I think that Cubby Tees has further exacerbated the situation with their... I'm not sure what I'd call it, exactly. As a Bostonian, I don't read it, nor do I accept it as a apology for their lack of common sense or understanding. I read this to be more of a scolding for taking offense at the use of this term. It's really more of a slap in the face and adds insult to injury. I took their words downplay the events of April 15th, in all honesty and to chastise the City of Boston for their response to what was a terrorist attack; in spite of the fact that they refer to the bombers as "locals". They display their ignorance in their words even further than their creation of their t-shirt.

    Further, it's beyond ignorant, after seeing the backlash that the Toronto fan experienced after their foolish use of "Toronto Stronger" that they would think that the use of "Chicago Stronger" wouldn't elicit the sort of response that is has.

  • In reply to BostonStronger:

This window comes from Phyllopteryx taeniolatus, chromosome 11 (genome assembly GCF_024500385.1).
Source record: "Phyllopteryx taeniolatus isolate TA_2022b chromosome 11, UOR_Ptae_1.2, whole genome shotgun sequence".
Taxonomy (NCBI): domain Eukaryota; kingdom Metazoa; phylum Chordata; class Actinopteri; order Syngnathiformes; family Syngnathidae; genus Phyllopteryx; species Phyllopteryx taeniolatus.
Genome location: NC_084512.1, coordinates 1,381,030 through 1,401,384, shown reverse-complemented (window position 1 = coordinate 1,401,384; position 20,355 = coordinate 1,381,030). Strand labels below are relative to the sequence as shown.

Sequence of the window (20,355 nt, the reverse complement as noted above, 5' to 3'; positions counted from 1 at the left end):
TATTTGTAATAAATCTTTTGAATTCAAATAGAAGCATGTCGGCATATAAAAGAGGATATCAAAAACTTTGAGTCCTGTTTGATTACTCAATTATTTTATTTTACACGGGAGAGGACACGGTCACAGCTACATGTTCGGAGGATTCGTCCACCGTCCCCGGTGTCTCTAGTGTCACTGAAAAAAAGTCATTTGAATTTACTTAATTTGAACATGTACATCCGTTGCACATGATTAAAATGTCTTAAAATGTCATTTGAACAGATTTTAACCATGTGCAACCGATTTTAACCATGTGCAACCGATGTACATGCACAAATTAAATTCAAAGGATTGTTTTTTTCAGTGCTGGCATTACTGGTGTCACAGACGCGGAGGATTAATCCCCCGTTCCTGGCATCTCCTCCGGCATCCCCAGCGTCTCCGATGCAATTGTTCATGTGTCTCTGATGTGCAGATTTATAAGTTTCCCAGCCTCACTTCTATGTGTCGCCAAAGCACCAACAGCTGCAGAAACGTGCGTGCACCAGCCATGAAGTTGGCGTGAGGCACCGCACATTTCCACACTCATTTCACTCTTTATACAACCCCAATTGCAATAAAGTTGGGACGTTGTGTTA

I still don't agree with their lackluster apology. At least they took the shirt down, but still think they are greedy.

  • In reply to Ted Gruber:

    Ted, you're far more generous than I, as I wouldn't even consider it a "lackluster apology". They are greedy, they knew exactly what they were doing when they produced this t-shirt. It was an intentional act, intended to generate revenue and publicity for them.

    The sad part is they don't have the good sense God gave them to even pretend to be sorry for their actions. Their response was more of a "suck it up" than "we're sorry".

  • fb_avatar
    In reply to Ted Gruber:

    Chicago stronger

  • fb_avatar
    In reply to Brian Czarny:

    In the odor department, I agree. Tool.

  • fb_avatar
    In reply to BostonStronger:

    Apparently, they didn't think. Or if they did think, they just plain didn't care and only wanted their 15 minutes of fame. Their apology was lacking in substance... and as you said, BostonStronger, more like a scolding for folks having taken offense at their ignorance.

  • I would sell those shirts in a heartbeat. How long are we going to weep for that particular tragedy? Chicago strong forever!!!! Sports is war, especially playoffs. no mercy. No pity.

  • In reply to Peter Bella:

    But at the end of the series they shake hands right?

  • In reply to Ted Gruber:

    They do, but apparently Peter wouldn't. It's war, doncha' know?

  • fb_avatar
    In reply to Peter Bella:

    And you would be just as clueless. It's not about sports. The teams in Boston adopted it to unify the city and show support. All proceeds of any merchandise goes to victims of the bombing. It wasn't a "slogan" it was a feeling to rally around.